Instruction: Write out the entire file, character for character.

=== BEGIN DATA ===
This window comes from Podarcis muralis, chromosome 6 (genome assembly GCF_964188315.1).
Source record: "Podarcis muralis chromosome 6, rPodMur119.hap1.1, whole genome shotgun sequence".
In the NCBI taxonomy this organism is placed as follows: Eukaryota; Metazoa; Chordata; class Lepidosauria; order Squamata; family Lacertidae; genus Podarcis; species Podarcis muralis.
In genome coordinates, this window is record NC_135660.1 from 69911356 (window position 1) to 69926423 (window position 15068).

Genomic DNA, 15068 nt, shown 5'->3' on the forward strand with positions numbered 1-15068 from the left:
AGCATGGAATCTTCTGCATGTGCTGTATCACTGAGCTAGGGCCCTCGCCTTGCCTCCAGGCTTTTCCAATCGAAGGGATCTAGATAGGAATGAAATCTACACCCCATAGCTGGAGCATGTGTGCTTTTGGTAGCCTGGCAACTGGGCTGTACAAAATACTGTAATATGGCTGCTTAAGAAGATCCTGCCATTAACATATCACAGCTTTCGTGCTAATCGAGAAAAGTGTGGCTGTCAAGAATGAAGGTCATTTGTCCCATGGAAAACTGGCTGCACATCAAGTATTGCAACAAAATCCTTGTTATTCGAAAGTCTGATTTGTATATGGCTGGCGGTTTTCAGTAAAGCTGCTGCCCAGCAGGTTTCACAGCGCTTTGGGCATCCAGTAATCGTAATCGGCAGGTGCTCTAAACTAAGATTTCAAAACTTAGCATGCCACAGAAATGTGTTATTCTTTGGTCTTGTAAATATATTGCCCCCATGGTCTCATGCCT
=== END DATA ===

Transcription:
This window comes from Podarcis muralis, chromosome 6 (genome assembly GCF_964188315.1).
Source record: "Podarcis muralis chromosome 6, rPodMur119.hap1.1, whole genome shotgun sequence".
In the NCBI taxonomy this organism is placed as follows: Eukaryota; Metazoa; Chordata; class Lepidosauria; order Squamata; family Lacertidae; genus Podarcis; species Podarcis muralis.
In genome coordinates, this window is record NC_135660.1 from 69911356 (window position 1) to 69926423 (window position 15068).

Genomic DNA, 15068 nt, shown 5'->3' on the forward strand with positions numbered 1-15068 from the left:
AGCATGGAATCTTCTGCATGTGCTGTATCACTGAGCTAGGGCCCTCGCCTTGCCTCCAGGCTTTTCCAATCGAAGGGATCTAGATAGGAATGAAATCTACACCCCATAGCTGGAGCATGTGTGCTTTTGGTAGCCTGGCAACTGGGCTGTACAAAATACTGTAATATGGCTGCTTAAGAAGATCCTGCCATTAACATATCACAGCTTTCGTGCTAATCGAGAAAAGTGTGGCTGTCAAGAATGAAGGTCATTTGTCCCATGGAAAACTGGCTGCACATCAAGTATTGCAACAAAATCCTTGTTATTCGAAAGTCTGATTTGTATATGGCTGGCGGTTTTCAGTAAAGCTGCTGCCCAGCAGGTTTCACAGCGCTTTGGGCATCCAGTAATCGTAATCGGCAGGTGCTCTAAACTAAGATTTCAAAACTTAGCATGCCACAGAAATGTGTTATTCTTTGGTCTTGTAAATATATTGCCCCCATGGTCTCATGCCT